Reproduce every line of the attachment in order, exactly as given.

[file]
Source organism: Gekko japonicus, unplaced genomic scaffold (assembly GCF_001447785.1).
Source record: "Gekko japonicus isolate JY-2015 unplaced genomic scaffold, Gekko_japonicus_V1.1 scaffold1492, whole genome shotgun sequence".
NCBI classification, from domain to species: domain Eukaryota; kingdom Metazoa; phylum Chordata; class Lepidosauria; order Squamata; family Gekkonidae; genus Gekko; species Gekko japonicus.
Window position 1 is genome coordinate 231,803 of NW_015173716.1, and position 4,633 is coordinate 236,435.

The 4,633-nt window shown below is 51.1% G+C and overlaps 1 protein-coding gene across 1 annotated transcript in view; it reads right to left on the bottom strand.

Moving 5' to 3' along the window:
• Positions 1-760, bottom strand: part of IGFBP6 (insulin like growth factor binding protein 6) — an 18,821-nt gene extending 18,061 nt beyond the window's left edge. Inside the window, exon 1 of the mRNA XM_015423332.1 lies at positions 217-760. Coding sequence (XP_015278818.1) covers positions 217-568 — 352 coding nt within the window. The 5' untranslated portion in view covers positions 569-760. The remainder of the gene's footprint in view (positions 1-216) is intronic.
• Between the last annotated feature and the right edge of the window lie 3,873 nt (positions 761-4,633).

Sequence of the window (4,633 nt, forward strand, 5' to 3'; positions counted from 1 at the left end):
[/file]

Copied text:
Source organism: Gekko japonicus, unplaced genomic scaffold (assembly GCF_001447785.1).
Source record: "Gekko japonicus isolate JY-2015 unplaced genomic scaffold, Gekko_japonicus_V1.1 scaffold1492, whole genome shotgun sequence".
NCBI classification, from domain to species: domain Eukaryota; kingdom Metazoa; phylum Chordata; class Lepidosauria; order Squamata; family Gekkonidae; genus Gekko; species Gekko japonicus.
Window position 1 is genome coordinate 231,803 of NW_015173716.1, and position 4,633 is coordinate 236,435.

The 4,633-nt window shown below is 51.1% G+C and overlaps 1 protein-coding gene across 1 annotated transcript in view; it reads right to left on the bottom strand.

Moving 5' to 3' along the window:
• Positions 1-760, bottom strand: part of IGFBP6 (insulin like growth factor binding protein 6) — an 18,821-nt gene extending 18,061 nt beyond the window's left edge. Inside the window, exon 1 of the mRNA XM_015423332.1 lies at positions 217-760. Coding sequence (XP_015278818.1) covers positions 217-568 — 352 coding nt within the window. The 5' untranslated portion in view covers positions 569-760. The remainder of the gene's footprint in view (positions 1-216) is intronic.
• Between the last annotated feature and the right edge of the window lie 3,873 nt (positions 761-4,633).

Sequence of the window (4,633 nt, forward strand, 5' to 3'; positions counted from 1 at the left end):